10 things I’ve learned from eating disorder recovery

I came to eating disorders as a wounded healer, many years ago, after recovering from bulimia nervosa. I then trained as an eating disorder therapist in my twenties and have spent my career supporting others. It remains my passion to this day. Here are 10 things I learned about recovery.


1. It’s more than food

Social media would have you believe that recovery is purely about getting over the fear of foods and 'just eating the doughnut'. Although embracing different foods might be an important part of the journey, a problematic relationship with food is surface coping for much deeper issues.

2. Taking responsibility

For too long, I blamed people in my life and didn't take responsibility for my part. I truly believed that if someone would apologise or if wrongs could be smoothed over and corrected, then all would be well. It's a grief to accept that some relationships just won't be as you would like them to be. It also brings incredible freedom when you learn to accept this.

3. The pleaser

The first half of my life was spent accommodating, masking and appeasing. I thought that I was creating harmony, but it was a fake, accommodating harmony! I completely lost myself in all of this, and then had no idea who I was behind the mask. It's taken me quite a few years to find my identity.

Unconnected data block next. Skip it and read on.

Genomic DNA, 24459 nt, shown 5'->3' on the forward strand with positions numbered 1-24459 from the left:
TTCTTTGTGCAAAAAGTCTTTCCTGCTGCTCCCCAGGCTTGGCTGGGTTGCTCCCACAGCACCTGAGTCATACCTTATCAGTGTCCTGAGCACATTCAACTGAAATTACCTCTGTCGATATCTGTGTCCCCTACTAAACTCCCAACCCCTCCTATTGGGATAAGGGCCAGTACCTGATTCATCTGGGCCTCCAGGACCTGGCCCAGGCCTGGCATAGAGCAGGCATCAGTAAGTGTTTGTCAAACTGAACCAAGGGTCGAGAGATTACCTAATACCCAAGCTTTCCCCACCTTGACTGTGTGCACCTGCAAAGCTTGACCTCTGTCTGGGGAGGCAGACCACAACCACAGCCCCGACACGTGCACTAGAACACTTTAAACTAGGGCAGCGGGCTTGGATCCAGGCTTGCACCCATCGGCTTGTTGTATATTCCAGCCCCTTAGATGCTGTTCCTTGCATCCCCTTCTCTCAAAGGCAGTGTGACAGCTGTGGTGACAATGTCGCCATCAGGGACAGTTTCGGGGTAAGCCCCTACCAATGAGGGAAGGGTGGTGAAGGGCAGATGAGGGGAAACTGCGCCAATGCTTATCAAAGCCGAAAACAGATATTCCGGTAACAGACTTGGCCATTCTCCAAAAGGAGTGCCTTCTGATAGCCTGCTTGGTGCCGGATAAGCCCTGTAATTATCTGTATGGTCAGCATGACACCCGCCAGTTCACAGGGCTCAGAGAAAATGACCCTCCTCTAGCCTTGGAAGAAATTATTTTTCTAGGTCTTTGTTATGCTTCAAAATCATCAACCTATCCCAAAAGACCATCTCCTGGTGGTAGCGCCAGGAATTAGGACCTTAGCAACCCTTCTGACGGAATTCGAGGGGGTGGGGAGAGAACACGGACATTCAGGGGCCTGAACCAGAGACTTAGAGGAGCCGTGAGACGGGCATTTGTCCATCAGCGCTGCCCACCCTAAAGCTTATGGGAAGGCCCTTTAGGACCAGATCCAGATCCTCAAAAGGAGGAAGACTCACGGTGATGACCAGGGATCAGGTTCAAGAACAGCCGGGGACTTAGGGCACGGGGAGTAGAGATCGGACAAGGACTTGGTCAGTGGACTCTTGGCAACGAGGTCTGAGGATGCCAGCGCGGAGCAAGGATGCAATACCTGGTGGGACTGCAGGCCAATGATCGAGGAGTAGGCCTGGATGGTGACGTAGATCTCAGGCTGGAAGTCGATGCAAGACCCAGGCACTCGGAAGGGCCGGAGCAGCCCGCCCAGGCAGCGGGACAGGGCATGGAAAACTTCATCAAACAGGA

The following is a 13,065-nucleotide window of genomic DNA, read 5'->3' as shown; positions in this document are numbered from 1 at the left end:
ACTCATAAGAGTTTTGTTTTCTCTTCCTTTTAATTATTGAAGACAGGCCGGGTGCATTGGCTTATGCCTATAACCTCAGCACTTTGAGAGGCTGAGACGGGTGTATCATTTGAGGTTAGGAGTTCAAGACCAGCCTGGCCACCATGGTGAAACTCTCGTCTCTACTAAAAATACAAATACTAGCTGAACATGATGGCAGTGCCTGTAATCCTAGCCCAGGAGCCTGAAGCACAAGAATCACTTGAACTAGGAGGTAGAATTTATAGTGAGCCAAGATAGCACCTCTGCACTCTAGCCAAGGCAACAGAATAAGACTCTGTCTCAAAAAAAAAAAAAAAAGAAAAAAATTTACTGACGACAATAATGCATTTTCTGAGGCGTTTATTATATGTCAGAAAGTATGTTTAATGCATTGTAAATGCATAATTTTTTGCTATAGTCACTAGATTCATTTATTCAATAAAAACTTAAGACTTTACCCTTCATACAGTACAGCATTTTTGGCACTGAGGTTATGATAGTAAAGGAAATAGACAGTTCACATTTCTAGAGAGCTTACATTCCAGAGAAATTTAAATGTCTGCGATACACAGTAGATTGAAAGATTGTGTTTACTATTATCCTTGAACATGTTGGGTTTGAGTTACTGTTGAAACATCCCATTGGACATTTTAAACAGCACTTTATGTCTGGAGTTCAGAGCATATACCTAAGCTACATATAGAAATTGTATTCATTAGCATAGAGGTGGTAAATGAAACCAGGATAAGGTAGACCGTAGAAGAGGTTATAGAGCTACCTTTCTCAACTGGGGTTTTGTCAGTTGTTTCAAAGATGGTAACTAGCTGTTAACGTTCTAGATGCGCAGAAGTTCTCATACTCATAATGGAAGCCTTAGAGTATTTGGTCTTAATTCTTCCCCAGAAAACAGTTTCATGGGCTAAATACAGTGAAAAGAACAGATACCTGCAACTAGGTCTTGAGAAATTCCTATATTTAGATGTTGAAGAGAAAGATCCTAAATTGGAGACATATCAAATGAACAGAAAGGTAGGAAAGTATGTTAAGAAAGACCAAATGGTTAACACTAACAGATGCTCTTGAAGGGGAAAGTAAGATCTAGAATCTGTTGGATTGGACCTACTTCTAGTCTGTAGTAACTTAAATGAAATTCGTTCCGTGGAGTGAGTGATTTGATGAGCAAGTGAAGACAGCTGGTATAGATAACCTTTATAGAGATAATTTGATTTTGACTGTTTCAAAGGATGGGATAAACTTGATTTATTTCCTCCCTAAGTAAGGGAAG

4. Guilt

When you're not used to meeting your own needs and tuning into your emotions, you can feel guilty for doing so. Realise this is 'trauma guilt' or 'childhood guilt' and you can learn to treat yourself with respect and love, as an adult.

5. Mental health resources

I am immensely grateful for the resources, mental health support and information available to us today. Previous generations did not have this knowledge or help and were doing the best they could at the time. It’s vital to hold compassion and acceptance of this.

6. Relationships

Intimate, emotional and high-quality relationships are everything for mental well-being and contentment.

7. Follow your joy

Follow your joy and pursue what genuinely lights you up inside. This is a far superior guide in comparison to what society tells you will make you happy.

8. Self-trust

If you can’t decide on something, get quiet, journal, spend time reflecting and/or talk to a friend who can listen and reflect back to you. Do not talk to every person in your life who has no idea what it's like to be inside your head. This creates intense confusion!

9. Stay in your lane

Just because the world is constantly striving, competing, comparing and chasing, you truly don't have to join in. Get in your own peaceful lane.

10. Diet talk and wellness culture

People will always talk about their boring diets and how much weight they have lost or not. If this happens frequently for you, put some boundaries in place with fellow humans and seek out others who have inspiring conversations instead.

What have you learned on your recovery journey?

The views expressed in this article are those of the author. All articles published on Counselling Directory are reviewed by our editorial team.

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Cambridge, CB1
Written by Harriet Frew, MSc; MBACP Accred
Cambridge, CB1

Harriet Frew is a counsellor specialising in eating disorders and body image.
She runs eating disorders and body image training for professionals, supervision and online courses.

Find Harriet on Instagram: @theeatingdisordertherapist_ and listen to The Eating Disorder Therapist Podcast on your favourite platform.

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